1. Limited time only! Sign up for a free 30min personal tutor trial with Chegg Tutors
    Dismiss Notice
Dismiss Notice
Join Physics Forums Today!
The friendliest, high quality science and math community on the planet! Everyone who loves science is here!

Electrochemical Cells (involving partial pressures and pH)

  1. Nov 4, 2014 #1
    1. The problem statement, all variables and given/known data
    A voltaic cell utilises the following reaction:

    4 Fe2+(aq) + O2(g) + 4 H+(aq) ---> 4 Fe3+(aq) + 2 H2O(l)

    What is the emf of this cell when [Fe2+] = 1.3 M, [Fe3+] = 0.010 M, PO2 = 0.51 bar and the pH of the solution in the cathode is 3.5.

    The standard reduction potentials for each half-reaction.

    Fe3+(aq)+ e- ---> Fe2+(aq) Eored = +0.77 V

    O2(g) + 4 H+(aq) + 4 e- ---> 2 H2O(l) Eored = +1.23 V

    2. Relevant equations
    ## E = E^o - \frac{RT}{nF}ln|Q| ##

    Q=[Products][Reactants]


    3. The attempt at a solution
    I'm not exactly sure how to incorporate the pH and Partial pressure of oxygen into this equation, but I had a go.

    ## \frac{P}{RT} = C ##

    ## \frac{51}{(8.314)(298)} = C ##

    ## {0.027M = C} ##

    C being the concentration of Oxygen:

    Then proceeded to find the concentration of hydrogen
    ## pH = -log_{10}|[H^+]| ##

    ## 3.5 = -log_{10}|[H^+]| ##

    ## 10^{-3.5} = [H^+] ##

    ## 0.00032M = [H^+] ##

    Then I found the half reactions for the redox reaction:

    ## 4Fe^{2+} \rightarrow 4Fe^{3+} + 4e^- ## ---- Oxidation (+0.77V)

    ## 4e^- + O_2 + 4H^+ \rightarrow 2H_2O ## ---- Reduction (+1.23V)

    Hence,
    ## E^o = E_{reduction} - E_{oxidation} ##

    ## E^o = (1.23) - (0.77) ##

    ## E^o = 0.46V ##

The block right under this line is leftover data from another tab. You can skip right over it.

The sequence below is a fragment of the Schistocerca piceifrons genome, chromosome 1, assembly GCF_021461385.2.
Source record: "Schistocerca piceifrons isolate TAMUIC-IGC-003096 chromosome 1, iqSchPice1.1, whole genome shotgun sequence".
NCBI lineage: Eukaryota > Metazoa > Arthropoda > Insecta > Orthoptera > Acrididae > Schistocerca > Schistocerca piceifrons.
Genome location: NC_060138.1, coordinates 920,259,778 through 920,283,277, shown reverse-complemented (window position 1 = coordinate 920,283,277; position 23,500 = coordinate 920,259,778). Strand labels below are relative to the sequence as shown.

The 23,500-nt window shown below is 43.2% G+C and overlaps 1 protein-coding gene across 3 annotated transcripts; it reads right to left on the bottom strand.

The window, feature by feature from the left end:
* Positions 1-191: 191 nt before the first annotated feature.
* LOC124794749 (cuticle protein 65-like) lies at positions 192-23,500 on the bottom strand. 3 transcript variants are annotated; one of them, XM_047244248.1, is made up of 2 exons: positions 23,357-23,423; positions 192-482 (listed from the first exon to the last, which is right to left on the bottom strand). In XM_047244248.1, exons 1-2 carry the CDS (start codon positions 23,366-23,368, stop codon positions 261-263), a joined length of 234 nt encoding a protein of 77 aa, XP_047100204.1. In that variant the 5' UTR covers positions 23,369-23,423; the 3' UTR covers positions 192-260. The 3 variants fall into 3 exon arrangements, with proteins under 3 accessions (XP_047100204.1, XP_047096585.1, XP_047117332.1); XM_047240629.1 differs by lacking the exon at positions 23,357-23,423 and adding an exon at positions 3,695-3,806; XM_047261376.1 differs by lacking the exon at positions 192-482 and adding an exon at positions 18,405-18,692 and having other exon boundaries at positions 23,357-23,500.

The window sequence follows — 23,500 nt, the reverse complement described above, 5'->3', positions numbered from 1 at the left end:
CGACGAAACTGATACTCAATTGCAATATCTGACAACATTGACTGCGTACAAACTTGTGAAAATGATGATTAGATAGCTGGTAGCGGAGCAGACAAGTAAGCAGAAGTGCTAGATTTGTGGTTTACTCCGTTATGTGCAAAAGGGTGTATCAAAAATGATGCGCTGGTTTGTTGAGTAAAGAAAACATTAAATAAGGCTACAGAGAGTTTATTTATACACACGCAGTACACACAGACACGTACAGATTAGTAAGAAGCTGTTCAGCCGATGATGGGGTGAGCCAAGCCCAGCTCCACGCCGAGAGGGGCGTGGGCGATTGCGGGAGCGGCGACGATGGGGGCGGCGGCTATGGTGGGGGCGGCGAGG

Now to find Q (I think this is where my error could be, I'm not sure what to do with the water, but I figured the concentration may be 1?).

    ## Q = \frac{[products]}{[reactants]} ##

    ## Q = \frac{[Fe^{3+}]}{[H^+]^4[O_2][Fe^{2+}]^4} ##

    ## Q = \frac{(1*10^{-8})}{(0.00032)^4(0.027)(1.3)^4} ##

    ## Q = 1250 ## (rounded, obviously)

    Now using the equation:
    ## E = E^o - \frac{RT}{nF}ln|Q| ##

    ## E = 0.46 - \frac{(8.314)(298)}{(4)(96485)}ln|1250| ##

    ## E = 0.46 - 0.0457 ##

    ## E = 0.41V ##

    however, this is incorrect. The correct answer is:
    0.37V
     
  2. jcsd
  3. Nov 4, 2014 #2

    Borek

    User Avatar

    Staff: Mentor

    What is the Nernst equation for the formal potential of this half cell?
     
  4. Nov 4, 2014 #3
    Ok...

    ## E = E^o - \frac{RT}{nF} ln| Q | ##

    ## Q = \frac{[H_2O]}{[O_2][H^+]^4} ##

    ## Q = \frac{1^2}{(0.00032)^4(0.027)} ##

    ## ln|Q| = 35.8 ##

    so:

    ## E = (1.23) - \frac{(8.314)(298)}{(4)(96485)} (35.8) ##

    ## E = (1.23) - 0.230 = 1 ##

    Hmm, and If I did the same with the other half cell?

    I get ## E = 0.801 ##, but I digress...
     
    Last edited: Nov 4, 2014
  5. Nov 4, 2014 #4

    Borek

    User Avatar

    Staff: Mentor

    Q should use partial pressure of the gas, not the concentration.
     
  6. Nov 4, 2014 #5
    Righto, I converted it to a Kpa, I just has a feeling that Bar is not a the correct unit of measurement.

    ## Q = \frac{1}{(51)^4(0.027)} ##

    ## ln|Q| = -11.9 ##

    ## E = 1.23 - \frac{(8.314)(298)}{(4)(96485)}(-11.9) ##

    ## E = 1.306V ##

    Quick question, why do I use the partial pressure of Oxygen as opposed to concentration (## M ##), doesn't the ##Q## have to be dimensionless?
     
  7. Nov 5, 2014 #6

    Borek

    User Avatar

    Staff: Mentor

    To confuse you further, is Q for

    HA <-> H+ + A-

    dimensionless?

    Q should be constructed using not concentrations, but dimensionless activities. Activity of a substance - for a diluted solution - is approximately equal its concentration, so we typically omit the activity coefficients assuming it equals 1 - but in effect we also introduce dimensionality into the equation.
     
  8. Nov 5, 2014 #7
    I see, I always assumed it to be dimensionless (as a ratio of concentration), since it's analogous to equilibrium constant.

    I'm still not sure exactly sure how to calculate ##Q##
     
  9. Nov 5, 2014 #8

    Borek

    User Avatar

    Staff: Mentor

    Standard state of a gas is 1 bar, so just putting 0.51 as a partial pressure of oxygen should work.
     
Know someone interested in this topic? Share this thread via Reddit, Google+, Twitter, or Facebook

Have something to add?
Draft saved Draft deleted



Similar Discussions: Electrochemical Cells (involving partial pressures and pH)
  1. Electrochemical cell (Replies: 1)

  2. Electrochemical Cell (Replies: 1)

Loading...